Fiction Q&A

Top 10 Tips
What are your top 10 writing tips for fiction writers?
     &#151M.A., Rhode Island

Dear M.A.,
Every writer would answer this differently, so let me start with a caveat: These are the things I personally have found to work.

1. Write regularly, even if you must do it in small chunks of time. Often people think, “I can’t accomplish much without three-hour blocks, and I only have a three-hour block once every two weeks.” This will almost always guarantee failure. Fiction needs continuity, which means that when you return to a story in progress, you should be able to remember what’s happening in it and why you were excited about writing it. Try to find at least a half-hour every day, if at all possible. Between sessions, think about what you want to write next, so you can jump right in.

2. Write the kind of fiction you love to read. If you read mysteries voraciously and seldom touch literary fiction, it’s silly to try to write for The New Yorker. Take advantage of both your reading experience and your genuine passion.

3. Don’t wait for inspiration to strike. The Muse is, alas, too capricious to rely on. If you wanted to play basketball, would you miss practice because you “didn’t feel inspired”? Write no matter what your mood. Sometimes the act of writing creates inspiration; sometimes not. Some days writing sessions will go better than others. Those are simply facts of the writing life.

4. Be willing to rewrite. It’s possible that what you wrote in a white-hot passion is perfect. More likely, it’s not. Put it away for a while, and then look at it with as much detachment as you can muster. Then act on your detachment to fix whatever weaknesses you find.

Since You Asked:
If you have a question that isn’t addressed here, an Ask the Editors feature appears in our free weekly newsletter. To subscribe, send an e-mail with “SUBSCRIBE WD NEWSLETTER” in the body of the message to

Send questions for Ask the Editors to with “ASK THE EDITORS” as the subject line.

Questions are answered by editors at Writer’s Digest magazine, books and school; the Writer’s Digest Book Club; Writers Online Workshops; and Personal Journaling magazine. Succinct questions of general interest to our readers are preferred over detailed questions about one individual’s situation.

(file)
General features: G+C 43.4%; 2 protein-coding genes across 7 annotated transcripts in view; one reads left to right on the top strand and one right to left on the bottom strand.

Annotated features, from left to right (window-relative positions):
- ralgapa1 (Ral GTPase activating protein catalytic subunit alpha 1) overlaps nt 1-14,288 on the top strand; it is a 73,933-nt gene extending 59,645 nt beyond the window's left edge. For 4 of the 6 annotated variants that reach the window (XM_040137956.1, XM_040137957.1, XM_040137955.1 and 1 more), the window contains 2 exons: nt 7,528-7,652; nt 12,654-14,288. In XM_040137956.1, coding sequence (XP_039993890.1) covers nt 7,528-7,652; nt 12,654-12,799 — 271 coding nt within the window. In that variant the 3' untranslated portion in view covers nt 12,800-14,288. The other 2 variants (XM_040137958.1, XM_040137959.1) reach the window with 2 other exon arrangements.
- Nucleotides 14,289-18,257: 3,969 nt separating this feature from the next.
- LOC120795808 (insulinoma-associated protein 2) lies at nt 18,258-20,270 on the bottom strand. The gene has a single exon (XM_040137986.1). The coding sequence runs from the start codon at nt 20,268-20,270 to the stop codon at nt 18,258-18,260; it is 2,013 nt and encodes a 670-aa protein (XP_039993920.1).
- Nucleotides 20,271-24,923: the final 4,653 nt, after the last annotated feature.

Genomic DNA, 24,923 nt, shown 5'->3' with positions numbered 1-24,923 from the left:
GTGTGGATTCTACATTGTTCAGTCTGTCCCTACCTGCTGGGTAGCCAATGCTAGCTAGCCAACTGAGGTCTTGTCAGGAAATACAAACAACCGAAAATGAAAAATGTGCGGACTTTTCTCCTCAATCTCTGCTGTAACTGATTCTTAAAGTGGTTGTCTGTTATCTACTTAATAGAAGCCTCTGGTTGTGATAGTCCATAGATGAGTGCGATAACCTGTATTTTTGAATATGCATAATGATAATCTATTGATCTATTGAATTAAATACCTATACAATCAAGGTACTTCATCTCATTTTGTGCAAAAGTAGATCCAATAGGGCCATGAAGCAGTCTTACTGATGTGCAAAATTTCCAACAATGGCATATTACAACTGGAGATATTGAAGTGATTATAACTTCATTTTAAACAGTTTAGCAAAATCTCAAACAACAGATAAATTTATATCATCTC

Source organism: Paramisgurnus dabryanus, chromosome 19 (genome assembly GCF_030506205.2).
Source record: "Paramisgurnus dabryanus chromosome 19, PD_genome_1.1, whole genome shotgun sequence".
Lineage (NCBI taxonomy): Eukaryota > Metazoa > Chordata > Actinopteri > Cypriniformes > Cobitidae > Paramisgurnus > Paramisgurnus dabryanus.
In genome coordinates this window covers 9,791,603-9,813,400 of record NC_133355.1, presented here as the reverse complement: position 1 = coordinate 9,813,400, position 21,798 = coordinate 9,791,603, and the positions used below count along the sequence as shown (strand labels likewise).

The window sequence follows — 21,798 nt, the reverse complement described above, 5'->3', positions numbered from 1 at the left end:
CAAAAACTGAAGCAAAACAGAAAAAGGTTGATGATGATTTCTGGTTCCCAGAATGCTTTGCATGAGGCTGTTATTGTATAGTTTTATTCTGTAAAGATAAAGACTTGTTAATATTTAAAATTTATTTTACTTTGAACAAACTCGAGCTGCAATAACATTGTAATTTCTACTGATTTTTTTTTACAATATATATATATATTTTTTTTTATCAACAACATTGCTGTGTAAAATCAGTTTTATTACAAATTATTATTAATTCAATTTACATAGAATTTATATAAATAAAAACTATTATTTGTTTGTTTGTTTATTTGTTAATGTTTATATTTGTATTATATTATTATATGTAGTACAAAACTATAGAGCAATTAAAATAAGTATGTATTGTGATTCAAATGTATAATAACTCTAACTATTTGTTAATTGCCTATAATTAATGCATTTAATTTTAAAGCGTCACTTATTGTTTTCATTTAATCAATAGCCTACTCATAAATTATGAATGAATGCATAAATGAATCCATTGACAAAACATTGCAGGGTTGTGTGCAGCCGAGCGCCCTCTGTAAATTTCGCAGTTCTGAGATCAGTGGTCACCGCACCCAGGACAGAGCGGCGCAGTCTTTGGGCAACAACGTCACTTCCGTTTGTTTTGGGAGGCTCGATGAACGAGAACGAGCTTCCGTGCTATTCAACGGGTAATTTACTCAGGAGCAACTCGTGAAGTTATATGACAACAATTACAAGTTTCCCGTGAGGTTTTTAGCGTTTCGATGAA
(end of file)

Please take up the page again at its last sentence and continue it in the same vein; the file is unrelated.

For easy access to answers to other general writing questions, check out Writer’s Yearbook Extra 2000, and the online-exclusive Q&As.

5. Be willing to listen to informed criticism with an open mind. This is even harder than listening to your detached self with an open mind. But often, informed critics (this doesn’t mean just anybody) can spot weaknesses in your writing that you cannot. Avoid becoming defensive. Consider carefully whether they might be right.

6. Read a lot. This is crucial. I know established writers who don’t read much fiction anymore, but I’ve never met a writer who didn’t read voraciously before he began writing. If you don’t love stories enough to read them, how will you write them?

7. Don’t follow market trends; tell the stories that matter to you. Writing horror because horror is hot is self-defeating for two reasons. First, by the time your book is written and read by an editor, the market may have shifted. More important, the best you can hope to produce is an imitation of what’s already been. Any writer’s most important asset is her individual vision of people, events and their meaning. Work on developing that, and your writing will have a sincerity that imitation cannot match.